Subtitle: A reflection for the 4th day of the Christmas season
A decree went out from Emperor Augustus that all the world should be registered…All went to their own towns to be registered. Joseph went from Nazareth in Galilee to Judea, to the city of David called Bethlehem, because he was descended from the house and family of David. He went…with Mary, to whom he was engaged and who was expecting a child. (And there) she gave birth to her firstborn son and wrapped him in bands of cloth, and laid him in a manger, because there was no place for them in the inn (Luke 2.1, 3-5, 7, adapted).
“I wish I had been able to give them a room,” the innkeeper, sadly, repeatedly muttered to himself.
Thirty years before, darkness having fallen hard on the earth, Mary and Joseph appeared on the doorstep of his Bethlehem inn. They had come from Nazareth in response to the Roman emperor’s decree that a census be taken. They were exhausted by their journey. Mary was pregnant. Joseph begged for a room.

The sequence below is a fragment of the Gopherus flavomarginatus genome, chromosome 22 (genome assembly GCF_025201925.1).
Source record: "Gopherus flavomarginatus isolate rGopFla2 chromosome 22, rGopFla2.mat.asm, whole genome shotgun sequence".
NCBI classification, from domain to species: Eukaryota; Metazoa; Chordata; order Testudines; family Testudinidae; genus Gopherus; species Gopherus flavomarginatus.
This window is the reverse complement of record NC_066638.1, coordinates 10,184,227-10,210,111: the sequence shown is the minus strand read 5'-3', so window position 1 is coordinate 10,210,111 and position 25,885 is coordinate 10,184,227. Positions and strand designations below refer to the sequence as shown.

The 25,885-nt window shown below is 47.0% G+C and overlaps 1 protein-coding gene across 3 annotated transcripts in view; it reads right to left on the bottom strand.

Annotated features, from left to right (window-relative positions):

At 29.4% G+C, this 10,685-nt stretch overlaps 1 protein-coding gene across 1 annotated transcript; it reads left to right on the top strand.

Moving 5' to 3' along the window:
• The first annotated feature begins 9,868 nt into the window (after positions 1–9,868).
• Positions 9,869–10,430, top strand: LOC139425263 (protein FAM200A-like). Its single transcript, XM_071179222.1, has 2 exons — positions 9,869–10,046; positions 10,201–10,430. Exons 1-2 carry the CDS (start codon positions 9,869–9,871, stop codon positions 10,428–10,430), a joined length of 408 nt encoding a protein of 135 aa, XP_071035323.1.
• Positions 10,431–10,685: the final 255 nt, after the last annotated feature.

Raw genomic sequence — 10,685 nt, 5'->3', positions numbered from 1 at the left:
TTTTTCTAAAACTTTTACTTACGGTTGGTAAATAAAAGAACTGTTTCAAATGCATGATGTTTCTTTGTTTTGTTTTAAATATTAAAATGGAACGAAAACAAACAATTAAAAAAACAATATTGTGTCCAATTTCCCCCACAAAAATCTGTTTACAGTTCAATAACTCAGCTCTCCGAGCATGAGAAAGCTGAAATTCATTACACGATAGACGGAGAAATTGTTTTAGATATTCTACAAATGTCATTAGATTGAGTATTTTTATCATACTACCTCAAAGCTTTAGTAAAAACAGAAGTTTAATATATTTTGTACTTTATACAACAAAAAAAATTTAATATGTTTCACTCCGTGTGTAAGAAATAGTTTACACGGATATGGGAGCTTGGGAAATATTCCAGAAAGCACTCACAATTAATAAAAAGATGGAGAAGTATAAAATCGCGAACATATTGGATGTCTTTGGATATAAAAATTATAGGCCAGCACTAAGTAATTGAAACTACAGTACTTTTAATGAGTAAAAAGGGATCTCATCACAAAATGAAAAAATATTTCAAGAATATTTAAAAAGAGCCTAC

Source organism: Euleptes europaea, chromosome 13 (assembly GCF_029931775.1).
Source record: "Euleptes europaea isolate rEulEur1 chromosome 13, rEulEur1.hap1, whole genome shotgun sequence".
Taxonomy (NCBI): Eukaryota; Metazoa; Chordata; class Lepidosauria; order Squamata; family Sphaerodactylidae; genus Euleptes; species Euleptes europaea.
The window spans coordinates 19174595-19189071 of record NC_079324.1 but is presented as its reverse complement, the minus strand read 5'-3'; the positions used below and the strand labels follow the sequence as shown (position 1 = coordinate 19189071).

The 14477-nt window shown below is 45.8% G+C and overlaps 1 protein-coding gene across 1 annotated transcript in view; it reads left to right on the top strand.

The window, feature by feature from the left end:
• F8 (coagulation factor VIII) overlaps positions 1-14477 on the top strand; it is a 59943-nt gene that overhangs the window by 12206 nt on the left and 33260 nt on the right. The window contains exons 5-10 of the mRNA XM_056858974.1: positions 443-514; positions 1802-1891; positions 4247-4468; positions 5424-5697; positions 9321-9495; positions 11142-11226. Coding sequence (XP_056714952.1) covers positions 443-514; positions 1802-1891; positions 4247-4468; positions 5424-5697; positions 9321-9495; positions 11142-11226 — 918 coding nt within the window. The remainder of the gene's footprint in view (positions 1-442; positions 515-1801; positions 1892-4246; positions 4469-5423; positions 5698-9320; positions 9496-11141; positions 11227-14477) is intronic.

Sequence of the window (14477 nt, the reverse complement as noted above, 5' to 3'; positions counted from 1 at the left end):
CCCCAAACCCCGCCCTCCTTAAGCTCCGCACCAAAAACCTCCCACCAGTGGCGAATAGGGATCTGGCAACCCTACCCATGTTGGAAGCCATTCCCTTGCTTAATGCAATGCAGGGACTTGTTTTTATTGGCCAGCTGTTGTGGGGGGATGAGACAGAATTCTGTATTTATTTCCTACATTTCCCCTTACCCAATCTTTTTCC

“I’m sorry,” first, wringing his hands, then shrugging, he held them aloft in that universal sign of perplexity, “all the rooms have been taken by others! First come, first served! There’s nothing I can do!”
He, however, was not without compassion. He sent them to the stable. At least, they would have some shelter from the frigid night air. ‘Twas a good thing, too. For that very night Mary gave birth to a son.
Now, again, thirty years later, the one born that night has grown up and gained public renown as a great teacher and wonder worker. People throughout the land speak his name, “Jesus of Nazareth,” with reverence. Older folks call him “Messiah.” The younger crowd, “Superstar.”
Whenever people come to see the site where Jesus was born, they point at him, “He’s that innkeeper! He’s the one who sent Mary, a poor, pregnant woman, to give birth among the animals and to lay Jesus in a filthy feeding trough!”
He protests to anyone who will listen, “I was not heartless! I could’ve sent them away, but I didn’t!”
Still, in moments of solitude, he murmurs, sadly, repeatedly, “I wish I had had room.”
More to come…
© 2020 PRA
Illustration: Mary and Joseph at the Bethlehem Inn, James Tissot (1836-1902)